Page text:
This blog post comes under the category of ‘user experience’, and has nothing to do with technical communication!
It’s about my experience with the apparent price gouging of the ‘single supplement’, so beloved by travel companies, cruise ships, package tours, and the like.
First, some background. I’m traveling to the US next year for the WritersUA Conference in California. One of my leisure activities is quilting and making things in fabric, and one of the digital magazines I read is one that focuses on quilters, quilting and travel packages associated with quilting — things like quilting tours to France, Bali, Japan, Africa and quilting cruises in the Caribbean etc. One of the 7-day Caribbean cruises took my eye — it locks in well with the time I need to be in the US for the conference, and although it would mean extra flights and costs to get to and from Miami, the deal looked pretty good… until I asked some questions.
The advertised deal was ‘from $898 per person based on double’, which included:
- Accommodations on board the ship
- Port charges & taxes
- Meals & entertainment
- Cocktail Party
- [company] tote bag & gifts
- Quilting Classes (not including kit prices)
- Show & Tell
- Sit n’ Stitch (of the seven days, three are ‘at sea’ days when we sew, and four were in various ports doing the touristy thing)
- Book Signing
Reading closer, the ‘from $898′ price was for an Inside Cabin; the prices were $1048.00 for a Window Cabin and $1248.00 for a Balcony Cabin.
I read the terms and conditions and saw that:
If you are a single traveler who has asked [company] to assist in finding another single person to travel with you, all responsibility for this arrangement will be between you and the person you are making the arrangements with. [Company] assumes no responsibility for this arrangement whatsoever.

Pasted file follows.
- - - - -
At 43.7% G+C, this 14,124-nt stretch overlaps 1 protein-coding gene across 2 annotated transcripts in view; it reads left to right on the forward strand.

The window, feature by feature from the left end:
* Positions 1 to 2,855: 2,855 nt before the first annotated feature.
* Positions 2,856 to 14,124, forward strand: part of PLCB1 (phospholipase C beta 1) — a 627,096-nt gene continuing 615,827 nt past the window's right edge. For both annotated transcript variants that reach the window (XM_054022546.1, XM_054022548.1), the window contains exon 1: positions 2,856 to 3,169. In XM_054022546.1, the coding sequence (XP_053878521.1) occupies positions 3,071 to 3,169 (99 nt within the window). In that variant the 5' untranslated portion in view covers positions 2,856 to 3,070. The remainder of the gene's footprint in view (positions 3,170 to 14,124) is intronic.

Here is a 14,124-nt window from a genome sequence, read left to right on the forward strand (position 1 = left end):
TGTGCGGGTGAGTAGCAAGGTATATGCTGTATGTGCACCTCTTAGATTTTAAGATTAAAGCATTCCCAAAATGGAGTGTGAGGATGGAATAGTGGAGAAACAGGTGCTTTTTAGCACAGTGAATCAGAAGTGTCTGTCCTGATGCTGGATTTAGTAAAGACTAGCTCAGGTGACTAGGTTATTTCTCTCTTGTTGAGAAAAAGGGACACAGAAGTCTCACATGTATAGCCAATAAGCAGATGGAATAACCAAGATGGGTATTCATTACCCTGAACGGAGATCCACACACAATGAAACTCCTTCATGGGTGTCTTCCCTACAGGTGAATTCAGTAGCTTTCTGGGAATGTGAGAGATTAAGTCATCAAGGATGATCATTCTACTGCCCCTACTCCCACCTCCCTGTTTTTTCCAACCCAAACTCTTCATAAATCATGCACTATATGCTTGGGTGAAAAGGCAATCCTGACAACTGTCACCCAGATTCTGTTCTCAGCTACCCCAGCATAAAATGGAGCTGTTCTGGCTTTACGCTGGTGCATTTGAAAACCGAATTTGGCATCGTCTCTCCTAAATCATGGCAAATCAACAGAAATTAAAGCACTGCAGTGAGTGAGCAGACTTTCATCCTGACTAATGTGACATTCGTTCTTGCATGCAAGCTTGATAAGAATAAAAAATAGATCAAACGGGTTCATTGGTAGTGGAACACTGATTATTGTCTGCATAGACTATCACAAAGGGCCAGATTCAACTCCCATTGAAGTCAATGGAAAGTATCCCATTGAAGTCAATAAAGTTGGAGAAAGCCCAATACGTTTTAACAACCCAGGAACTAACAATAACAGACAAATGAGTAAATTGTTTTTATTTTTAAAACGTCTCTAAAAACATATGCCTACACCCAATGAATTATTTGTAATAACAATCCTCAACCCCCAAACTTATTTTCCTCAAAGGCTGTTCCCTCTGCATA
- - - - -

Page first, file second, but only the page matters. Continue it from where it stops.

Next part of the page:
Furthermore, should this roommate cancel from the trip, you will be responsible for paying the single occupancy rate of the tour, should final payment date is past. If you cancel off your trip after the final payment date because your roommate cancels off, you will be penalized 100% of the tour/cruise cost.
Hmmm… So they do matching of travelers if you ask, or there’s a single supplement if you don’t want to share. And it’s not clear whether you’d be liable for your costs PLUS your prospective roommate’s costs in the event of cancellation. No matter — I was nowhere near asking those questions yet.
I wanted to know about the single supplement price, so I contacted the company. They replied very promptly with this:
The single supplement rate varies depending on the size cabin you are interested in. The inside cabins are $898 plus the single supp. rate of $1298, Window cabins are $1048 plus single supp. $1548, and the balcony cabins are $1248 plus single supp. $2008.
I asked for clarification — did that mean that an Inside cabin was $1298 OR was it $2196 ($898 + $1298)? Was a Window cabin $1548 OR $2596 ($1048 + $1548)? and was a Balcony cabin $2008 OR $3256 ($1248 + $2008)?
Guess what the answer was… Yep, the prices for a person traveling alone on this trip were:
- Inside Cabin: $2196
- Window Cabin: $2596
- Balcony Cabin: $3256
Talk about making me think twice! What seemed a good deal at around $1000 for 7 days cruising the Caribbean and getting some sewing tuition as well, suddenly didn’t look nearly so attractive at $2200 plus (don’t forget, I’ve got airfares from Australia and from Los Angeles, plus extra accommodation to cover as well).